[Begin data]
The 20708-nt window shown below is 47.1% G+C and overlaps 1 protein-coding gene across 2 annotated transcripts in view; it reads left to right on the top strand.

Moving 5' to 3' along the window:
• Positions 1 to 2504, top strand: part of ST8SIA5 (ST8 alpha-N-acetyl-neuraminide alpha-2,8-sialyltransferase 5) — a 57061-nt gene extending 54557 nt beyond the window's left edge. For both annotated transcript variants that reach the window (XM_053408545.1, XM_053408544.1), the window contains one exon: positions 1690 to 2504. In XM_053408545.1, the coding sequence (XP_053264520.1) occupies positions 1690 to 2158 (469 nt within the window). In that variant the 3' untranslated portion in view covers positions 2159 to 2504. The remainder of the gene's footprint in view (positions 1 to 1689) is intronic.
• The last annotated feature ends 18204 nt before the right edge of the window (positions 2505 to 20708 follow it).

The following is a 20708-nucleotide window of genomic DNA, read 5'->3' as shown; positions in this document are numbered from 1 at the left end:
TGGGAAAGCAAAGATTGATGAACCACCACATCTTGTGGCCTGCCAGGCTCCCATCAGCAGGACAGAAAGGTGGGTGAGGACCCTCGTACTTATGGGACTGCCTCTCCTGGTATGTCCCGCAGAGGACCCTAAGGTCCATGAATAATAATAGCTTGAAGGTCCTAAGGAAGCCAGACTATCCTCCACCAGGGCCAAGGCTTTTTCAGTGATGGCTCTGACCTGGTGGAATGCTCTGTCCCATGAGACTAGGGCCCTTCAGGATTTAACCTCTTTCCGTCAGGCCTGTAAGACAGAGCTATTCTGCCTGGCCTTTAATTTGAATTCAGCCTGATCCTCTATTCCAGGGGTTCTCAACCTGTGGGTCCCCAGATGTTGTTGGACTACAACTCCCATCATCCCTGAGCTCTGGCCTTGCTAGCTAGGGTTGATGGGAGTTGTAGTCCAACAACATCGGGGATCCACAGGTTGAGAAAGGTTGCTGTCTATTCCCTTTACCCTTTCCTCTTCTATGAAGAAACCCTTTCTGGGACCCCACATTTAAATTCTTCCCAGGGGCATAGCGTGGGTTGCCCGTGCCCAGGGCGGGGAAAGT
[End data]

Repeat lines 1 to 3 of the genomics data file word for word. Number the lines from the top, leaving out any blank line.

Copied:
The 20708-nt window shown below is 47.1% G+C and overlaps 1 protein-coding gene across 2 annotated transcripts in view; it reads left to right on the top strand.

Moving 5' to 3' along the window:
• Positions 1 to 2504, top strand: part of ST8SIA5 (ST8 alpha-N-acetyl-neuraminide alpha-2,8-sialyltransferase 5) — a 57061-nt gene extending 54557 nt beyond the window's left edge. For both annotated transcript variants that reach the window (XM_053408545.1, XM_053408544.1), the window contains one exon: positions 1690 to 2504. In XM_053408545.1, the coding sequence (XP_053264520.1) occupies positions 1690 to 2158 (469 nt within the window). In that variant the 3' untranslated portion in view covers positions 2159 to 2504. The remainder of the gene's footprint in view (positions 1 to 1689) is intronic.